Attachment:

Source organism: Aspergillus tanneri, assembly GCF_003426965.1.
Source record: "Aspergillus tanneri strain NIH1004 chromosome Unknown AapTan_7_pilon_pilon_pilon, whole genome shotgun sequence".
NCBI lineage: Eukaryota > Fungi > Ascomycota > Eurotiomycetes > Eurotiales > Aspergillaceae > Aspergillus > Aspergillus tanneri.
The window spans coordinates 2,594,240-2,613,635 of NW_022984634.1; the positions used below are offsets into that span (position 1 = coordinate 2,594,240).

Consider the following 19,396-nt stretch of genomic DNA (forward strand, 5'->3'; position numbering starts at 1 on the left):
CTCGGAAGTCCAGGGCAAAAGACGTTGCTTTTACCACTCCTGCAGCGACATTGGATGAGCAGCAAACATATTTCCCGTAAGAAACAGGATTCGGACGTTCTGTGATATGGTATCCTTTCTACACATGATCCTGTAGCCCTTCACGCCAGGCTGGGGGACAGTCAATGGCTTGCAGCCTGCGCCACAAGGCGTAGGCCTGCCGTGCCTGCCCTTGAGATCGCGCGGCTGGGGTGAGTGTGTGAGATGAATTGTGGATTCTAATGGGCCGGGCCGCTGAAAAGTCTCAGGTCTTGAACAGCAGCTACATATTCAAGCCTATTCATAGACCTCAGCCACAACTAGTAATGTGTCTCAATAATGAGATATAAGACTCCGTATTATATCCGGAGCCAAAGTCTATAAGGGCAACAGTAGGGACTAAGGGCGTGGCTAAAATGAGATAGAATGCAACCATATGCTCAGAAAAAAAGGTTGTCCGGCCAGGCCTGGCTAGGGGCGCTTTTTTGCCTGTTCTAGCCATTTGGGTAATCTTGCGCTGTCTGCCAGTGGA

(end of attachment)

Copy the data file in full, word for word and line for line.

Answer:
Source organism: Aspergillus tanneri, assembly GCF_003426965.1.
Source record: "Aspergillus tanneri strain NIH1004 chromosome Unknown AapTan_7_pilon_pilon_pilon, whole genome shotgun sequence".
NCBI lineage: Eukaryota > Fungi > Ascomycota > Eurotiomycetes > Eurotiales > Aspergillaceae > Aspergillus > Aspergillus tanneri.
The window spans coordinates 2,594,240-2,613,635 of NW_022984634.1; the positions used below are offsets into that span (position 1 = coordinate 2,594,240).

Consider the following 19,396-nt stretch of genomic DNA (forward strand, 5'->3'; position numbering starts at 1 on the left):
CTCGGAAGTCCAGGGCAAAAGACGTTGCTTTTACCACTCCTGCAGCGACATTGGATGAGCAGCAAACATATTTCCCGTAAGAAACAGGATTCGGACGTTCTGTGATATGGTATCCTTTCTACACATGATCCTGTAGCCCTTCACGCCAGGCTGGGGGACAGTCAATGGCTTGCAGCCTGCGCCACAAGGCGTAGGCCTGCCGTGCCTGCCCTTGAGATCGCGCGGCTGGGGTGAGTGTGTGAGATGAATTGTGGATTCTAATGGGCCGGGCCGCTGAAAAGTCTCAGGTCTTGAACAGCAGCTACATATTCAAGCCTATTCATAGACCTCAGCCACAACTAGTAATGTGTCTCAATAATGAGATATAAGACTCCGTATTATATCCGGAGCCAAAGTCTATAAGGGCAACAGTAGGGACTAAGGGCGTGGCTAAAATGAGATAGAATGCAACCATATGCTCAGAAAAAAAGGTTGTCCGGCCAGGCCTGGCTAGGGGCGCTTTTTTGCCTGTTCTAGCCATTTGGGTAATCTTGCGCTGTCTGCCAGTGGA